FC Yahoo Mixer: Our writers debate their 2018 World Cup power rankings

Henry Bushnell: Friends! Welcome to The Mixer, a new twice-a-week forum here at FC Yahoo where our writers will engage in (hopefully) lively, (possibly) civil and (sometimes) reasoned discussion and debate on a variety of subjects leading into and throughout the 2018 World Cup.

Today’s topic? Well, we kicked off a full month of World Cup preview content Monday with staff-wide power rankings. And Leander’s are really, really bad.

In fact, there are a lot of differences of opinion. So we’re going to try to settle them. But before I bash anybody else, I’ll cede the floor to one of y’all. Who sees something on our fancy rankings spreadsheet that they strongly disagree with?

Leander Schaerlaeckens: Young Hank, first of all: what’s with the “y’all?” You’re from Philadelphia and you live in Chicago. That’s just not OK.

Second, and less importantly, I know that we live in the age of the hot take and that you’re trying to stand out. But how in the world do you not have Germany as the top team in your power rankings? I understand the argument for Spain, certainly. That’s a deep and insanely experienced team, with enough young talent to complement some of the veterans who have already won this thing in 2010.

But I just don’t see how you look past Die Mannschaft. They’re so deep that even their reserves could well make the semifinals. (Remember when their reserves won the Confederations Cup last year? For whatever that’s worth, which, historically, has been very little.) And they, too, blend a wealth of experience with youth and energy.

Germany and Spain both looked like 2018 World Cup contenders in a high-quality March friendly. (Getty)
Germany and Spain both looked like 2018 World Cup contenders in a high-quality March friendly. (Getty)

Henry Bushnell: Spain has a top-five player at his respective position across its back line, not to mention the very best goalkeeper on the planet. Its midfield is actually deeper than Germany’s. Let’s not put too much stock in 2014. Four years is a loooooong time.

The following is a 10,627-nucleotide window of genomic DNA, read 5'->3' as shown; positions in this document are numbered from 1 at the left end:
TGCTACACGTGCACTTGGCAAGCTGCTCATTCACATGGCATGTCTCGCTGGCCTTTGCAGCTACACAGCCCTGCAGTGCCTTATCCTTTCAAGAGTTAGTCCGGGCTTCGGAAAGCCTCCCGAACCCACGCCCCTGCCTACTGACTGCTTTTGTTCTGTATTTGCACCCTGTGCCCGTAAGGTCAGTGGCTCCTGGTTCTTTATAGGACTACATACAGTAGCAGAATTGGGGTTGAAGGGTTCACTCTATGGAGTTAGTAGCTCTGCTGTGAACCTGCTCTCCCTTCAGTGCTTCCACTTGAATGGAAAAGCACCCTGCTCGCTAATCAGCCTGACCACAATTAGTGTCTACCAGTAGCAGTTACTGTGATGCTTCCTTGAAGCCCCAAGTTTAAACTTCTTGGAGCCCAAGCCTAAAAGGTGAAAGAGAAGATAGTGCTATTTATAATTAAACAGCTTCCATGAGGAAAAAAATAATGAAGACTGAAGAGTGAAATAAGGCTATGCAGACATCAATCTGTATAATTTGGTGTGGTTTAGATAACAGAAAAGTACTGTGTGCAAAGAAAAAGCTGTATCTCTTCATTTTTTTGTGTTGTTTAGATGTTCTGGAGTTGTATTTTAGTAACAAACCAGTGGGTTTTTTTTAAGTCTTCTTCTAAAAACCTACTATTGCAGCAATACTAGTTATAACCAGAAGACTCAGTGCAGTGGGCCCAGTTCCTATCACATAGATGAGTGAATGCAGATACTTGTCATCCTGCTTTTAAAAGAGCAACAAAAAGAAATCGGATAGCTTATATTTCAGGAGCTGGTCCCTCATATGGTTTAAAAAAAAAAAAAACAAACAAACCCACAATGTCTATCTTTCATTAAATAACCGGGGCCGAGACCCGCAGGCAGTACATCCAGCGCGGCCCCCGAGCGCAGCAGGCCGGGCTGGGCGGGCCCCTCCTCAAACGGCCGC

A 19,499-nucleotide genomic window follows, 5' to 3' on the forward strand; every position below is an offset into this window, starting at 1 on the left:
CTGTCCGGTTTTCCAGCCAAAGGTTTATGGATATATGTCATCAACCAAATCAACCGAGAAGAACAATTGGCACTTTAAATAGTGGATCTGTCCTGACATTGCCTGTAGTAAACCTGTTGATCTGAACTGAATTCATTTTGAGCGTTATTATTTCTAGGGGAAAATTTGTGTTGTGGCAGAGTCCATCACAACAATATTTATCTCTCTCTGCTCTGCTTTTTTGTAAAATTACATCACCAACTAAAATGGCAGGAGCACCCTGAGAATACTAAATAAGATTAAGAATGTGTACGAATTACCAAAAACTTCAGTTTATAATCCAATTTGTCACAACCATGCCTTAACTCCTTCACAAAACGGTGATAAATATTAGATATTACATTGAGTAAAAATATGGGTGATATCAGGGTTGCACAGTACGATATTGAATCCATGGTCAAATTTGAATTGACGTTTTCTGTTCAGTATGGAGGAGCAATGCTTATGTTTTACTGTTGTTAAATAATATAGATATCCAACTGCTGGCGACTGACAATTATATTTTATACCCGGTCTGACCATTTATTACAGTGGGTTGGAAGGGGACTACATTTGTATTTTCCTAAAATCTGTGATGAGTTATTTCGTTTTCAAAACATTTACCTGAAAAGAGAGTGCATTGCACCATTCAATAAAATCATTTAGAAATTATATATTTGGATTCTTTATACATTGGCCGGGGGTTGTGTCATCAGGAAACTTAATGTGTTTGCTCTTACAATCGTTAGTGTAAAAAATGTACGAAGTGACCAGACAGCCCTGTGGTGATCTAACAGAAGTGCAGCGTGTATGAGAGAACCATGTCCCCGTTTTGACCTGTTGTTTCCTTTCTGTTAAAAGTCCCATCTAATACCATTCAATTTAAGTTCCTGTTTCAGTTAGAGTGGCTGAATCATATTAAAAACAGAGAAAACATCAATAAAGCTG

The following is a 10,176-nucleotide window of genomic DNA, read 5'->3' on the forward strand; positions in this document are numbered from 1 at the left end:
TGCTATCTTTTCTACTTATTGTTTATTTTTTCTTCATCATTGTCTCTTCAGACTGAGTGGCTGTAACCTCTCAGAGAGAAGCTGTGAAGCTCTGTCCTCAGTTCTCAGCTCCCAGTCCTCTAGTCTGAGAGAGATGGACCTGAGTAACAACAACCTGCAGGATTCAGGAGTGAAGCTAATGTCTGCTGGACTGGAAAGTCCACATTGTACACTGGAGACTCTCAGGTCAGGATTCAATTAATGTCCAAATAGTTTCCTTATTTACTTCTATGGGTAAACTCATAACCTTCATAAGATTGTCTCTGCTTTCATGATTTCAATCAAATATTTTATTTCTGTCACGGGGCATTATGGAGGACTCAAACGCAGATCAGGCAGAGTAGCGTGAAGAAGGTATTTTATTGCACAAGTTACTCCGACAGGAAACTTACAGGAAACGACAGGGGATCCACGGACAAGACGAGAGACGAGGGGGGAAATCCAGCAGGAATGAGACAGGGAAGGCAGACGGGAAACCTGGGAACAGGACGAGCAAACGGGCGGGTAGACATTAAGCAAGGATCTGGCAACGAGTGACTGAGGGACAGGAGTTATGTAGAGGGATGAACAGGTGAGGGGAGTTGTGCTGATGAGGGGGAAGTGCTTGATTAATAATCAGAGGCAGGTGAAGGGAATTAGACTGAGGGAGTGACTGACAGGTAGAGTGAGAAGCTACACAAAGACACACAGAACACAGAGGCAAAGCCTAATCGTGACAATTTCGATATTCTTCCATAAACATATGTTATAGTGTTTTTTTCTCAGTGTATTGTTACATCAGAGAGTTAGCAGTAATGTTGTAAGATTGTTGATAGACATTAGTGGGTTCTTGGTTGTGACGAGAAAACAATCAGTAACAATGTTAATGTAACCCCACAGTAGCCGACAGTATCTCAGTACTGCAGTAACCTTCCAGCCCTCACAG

I’m willing to entertain a Germany-over-Spain argument, though. What I think we should all be able to agree on is that those two are part of a definitive three-team top tier, along with Brazil. Apparently, however, we don’t all agree on that …

Joseph, Douglas, please explain yourselves.

Joey Gulino: I don’t think anything is definitive about this iteration of Spain, other than they’re not the ultra-patient, death-by-a-thousand-paper-cuts side that dominated the world at the turn of the decade. They’re ridiculously talented, but they watched their Tiki-Taka era flame out at the last two major tournaments before the quarterfinals. They won’t strangle possession. They don’t have an overly reliable goal-scorer. What exactly are they? Do they even know?

Here’s where I tip-toe out on an increasingly shaky limb: I’m bullish on France. After they topped arguably the toughest UEFA qualifying group, I actually waffled about putting them at No. 2 ahead of Brazil. You think Spain is talented? Look at what the French will have in the squad. The players they’ll leave out could make the World Cup quarterfinals by themselves. They have goals galore in their striker contingent. And the weakest link, the defense, is still pretty sturdy. This génération dorée is just waiting to finally break through and win a major tournament. Gee, that sounds an awful lot like Germany in 2014. That’s Germany, the consensus best team in the world that was taken out in the Euro 2016 semis by … France.

Henry Bushnell: So talented they managed to nick a 0-0 draw off Luxembourg in qualifying. Gotcha. I understand.

But seriously, I actually do understand, even if I’ll take talent AND results over pure talent any day. The top tier could maybe accomodate a fourth team. But that fourth team – *cough* Doug *cough* – is definitely not this incoherent, underperforming dumpster fire called Argentina.

Doug McIntyre: Look, I realize that without the magic of Lionel Messi the Albiceleste may not have even qualified. I also realize that on paper, Argentina, even with the best player ever to play the game, probably isn’t the planet’s third-best team. But these aren’t the FIFA rankings — not that they’re accurate either. This is all about the World Cup.